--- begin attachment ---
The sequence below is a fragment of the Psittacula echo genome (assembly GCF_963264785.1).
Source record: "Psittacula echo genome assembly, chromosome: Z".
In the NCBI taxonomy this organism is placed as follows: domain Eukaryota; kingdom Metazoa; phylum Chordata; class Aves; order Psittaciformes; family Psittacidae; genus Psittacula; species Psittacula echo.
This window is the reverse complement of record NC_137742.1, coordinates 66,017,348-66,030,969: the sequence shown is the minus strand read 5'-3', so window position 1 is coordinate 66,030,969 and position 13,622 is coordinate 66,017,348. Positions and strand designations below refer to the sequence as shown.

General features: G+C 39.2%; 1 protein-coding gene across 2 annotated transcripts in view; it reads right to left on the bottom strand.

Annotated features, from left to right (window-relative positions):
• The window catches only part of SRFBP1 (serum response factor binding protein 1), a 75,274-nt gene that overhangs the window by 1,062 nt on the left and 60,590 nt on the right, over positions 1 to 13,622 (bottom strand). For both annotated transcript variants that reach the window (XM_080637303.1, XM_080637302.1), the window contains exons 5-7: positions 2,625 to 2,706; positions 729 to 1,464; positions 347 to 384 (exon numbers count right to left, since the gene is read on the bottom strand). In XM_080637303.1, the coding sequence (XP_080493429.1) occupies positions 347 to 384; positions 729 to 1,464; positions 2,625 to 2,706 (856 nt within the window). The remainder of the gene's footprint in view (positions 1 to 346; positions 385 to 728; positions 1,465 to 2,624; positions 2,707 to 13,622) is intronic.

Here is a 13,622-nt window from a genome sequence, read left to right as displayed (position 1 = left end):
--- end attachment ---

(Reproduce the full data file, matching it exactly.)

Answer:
The sequence below is a fragment of the Psittacula echo genome (assembly GCF_963264785.1).
Source record: "Psittacula echo genome assembly, chromosome: Z".
In the NCBI taxonomy this organism is placed as follows: domain Eukaryota; kingdom Metazoa; phylum Chordata; class Aves; order Psittaciformes; family Psittacidae; genus Psittacula; species Psittacula echo.
This window is the reverse complement of record NC_137742.1, coordinates 66,017,348-66,030,969: the sequence shown is the minus strand read 5'-3', so window position 1 is coordinate 66,030,969 and position 13,622 is coordinate 66,017,348. Positions and strand designations below refer to the sequence as shown.

General features: G+C 39.2%; 1 protein-coding gene across 2 annotated transcripts in view; it reads right to left on the bottom strand.

Annotated features, from left to right (window-relative positions):
• The window catches only part of SRFBP1 (serum response factor binding protein 1), a 75,274-nt gene that overhangs the window by 1,062 nt on the left and 60,590 nt on the right, over positions 1 to 13,622 (bottom strand). For both annotated transcript variants that reach the window (XM_080637303.1, XM_080637302.1), the window contains exons 5-7: positions 2,625 to 2,706; positions 729 to 1,464; positions 347 to 384 (exon numbers count right to left, since the gene is read on the bottom strand). In XM_080637303.1, the coding sequence (XP_080493429.1) occupies positions 347 to 384; positions 729 to 1,464; positions 2,625 to 2,706 (856 nt within the window). The remainder of the gene's footprint in view (positions 1 to 346; positions 385 to 728; positions 1,465 to 2,624; positions 2,707 to 13,622) is intronic.

Here is a 13,622-nt window from a genome sequence, read left to right as displayed (position 1 = left end):